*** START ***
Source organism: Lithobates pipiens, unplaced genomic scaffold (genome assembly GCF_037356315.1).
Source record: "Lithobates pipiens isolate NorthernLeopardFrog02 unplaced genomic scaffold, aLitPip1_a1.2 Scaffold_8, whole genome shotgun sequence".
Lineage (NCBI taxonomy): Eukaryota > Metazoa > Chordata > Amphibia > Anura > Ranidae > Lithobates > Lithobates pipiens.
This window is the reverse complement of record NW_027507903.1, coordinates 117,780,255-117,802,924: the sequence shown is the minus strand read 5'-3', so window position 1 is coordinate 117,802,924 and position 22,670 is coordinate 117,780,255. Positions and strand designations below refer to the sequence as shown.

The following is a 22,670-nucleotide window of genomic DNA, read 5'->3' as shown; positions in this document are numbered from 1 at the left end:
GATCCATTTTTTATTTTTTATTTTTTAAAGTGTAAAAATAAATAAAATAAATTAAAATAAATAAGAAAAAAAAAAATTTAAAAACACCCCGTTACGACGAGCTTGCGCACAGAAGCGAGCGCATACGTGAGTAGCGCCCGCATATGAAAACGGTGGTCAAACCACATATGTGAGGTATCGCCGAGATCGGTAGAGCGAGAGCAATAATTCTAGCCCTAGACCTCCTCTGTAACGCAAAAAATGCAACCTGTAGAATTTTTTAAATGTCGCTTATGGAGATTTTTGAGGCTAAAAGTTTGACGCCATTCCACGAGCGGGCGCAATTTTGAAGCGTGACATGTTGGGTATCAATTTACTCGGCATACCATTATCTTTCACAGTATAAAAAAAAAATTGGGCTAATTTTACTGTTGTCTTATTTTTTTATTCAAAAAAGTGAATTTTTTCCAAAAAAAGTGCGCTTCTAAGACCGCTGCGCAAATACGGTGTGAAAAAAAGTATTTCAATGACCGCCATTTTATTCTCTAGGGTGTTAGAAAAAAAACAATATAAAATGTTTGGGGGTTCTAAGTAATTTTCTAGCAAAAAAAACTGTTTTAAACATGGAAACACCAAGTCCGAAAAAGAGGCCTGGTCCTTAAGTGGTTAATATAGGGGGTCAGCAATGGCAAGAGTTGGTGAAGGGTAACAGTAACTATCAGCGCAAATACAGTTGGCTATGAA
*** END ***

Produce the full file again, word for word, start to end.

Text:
Source organism: Lithobates pipiens, unplaced genomic scaffold (genome assembly GCF_037356315.1).
Source record: "Lithobates pipiens isolate NorthernLeopardFrog02 unplaced genomic scaffold, aLitPip1_a1.2 Scaffold_8, whole genome shotgun sequence".
Lineage (NCBI taxonomy): Eukaryota > Metazoa > Chordata > Amphibia > Anura > Ranidae > Lithobates > Lithobates pipiens.
This window is the reverse complement of record NW_027507903.1, coordinates 117,780,255-117,802,924: the sequence shown is the minus strand read 5'-3', so window position 1 is coordinate 117,802,924 and position 22,670 is coordinate 117,780,255. Positions and strand designations below refer to the sequence as shown.

The following is a 22,670-nucleotide window of genomic DNA, read 5'->3' as shown; positions in this document are numbered from 1 at the left end:
GATCCATTTTTTATTTTTTATTTTTTAAAGTGTAAAAATAAATAAAATAAATTAAAATAAATAAGAAAAAAAAAAATTTAAAAACACCCCGTTACGACGAGCTTGCGCACAGAAGCGAGCGCATACGTGAGTAGCGCCCGCATATGAAAACGGTGGTCAAACCACATATGTGAGGTATCGCCGAGATCGGTAGAGCGAGAGCAATAATTCTAGCCCTAGACCTCCTCTGTAACGCAAAAAATGCAACCTGTAGAATTTTTTAAATGTCGCTTATGGAGATTTTTGAGGCTAAAAGTTTGACGCCATTCCACGAGCGGGCGCAATTTTGAAGCGTGACATGTTGGGTATCAATTTACTCGGCATACCATTATCTTTCACAGTATAAAAAAAAAATTGGGCTAATTTTACTGTTGTCTTATTTTTTTATTCAAAAAAGTGAATTTTTTCCAAAAAAAGTGCGCTTCTAAGACCGCTGCGCAAATACGGTGTGAAAAAAAGTATTTCAATGACCGCCATTTTATTCTCTAGGGTGTTAGAAAAAAAACAATATAAAATGTTTGGGGGTTCTAAGTAATTTTCTAGCAAAAAAAACTGTTTTAAACATGGAAACACCAAGTCCGAAAAAGAGGCCTGGTCCTTAAGTGGTTAATATAGGGGGTCAGCAATGGCAAGAGTTGGTGAAGGGTAACAGTAACTATCAGCGCAAATACAGTTGGCTATGAA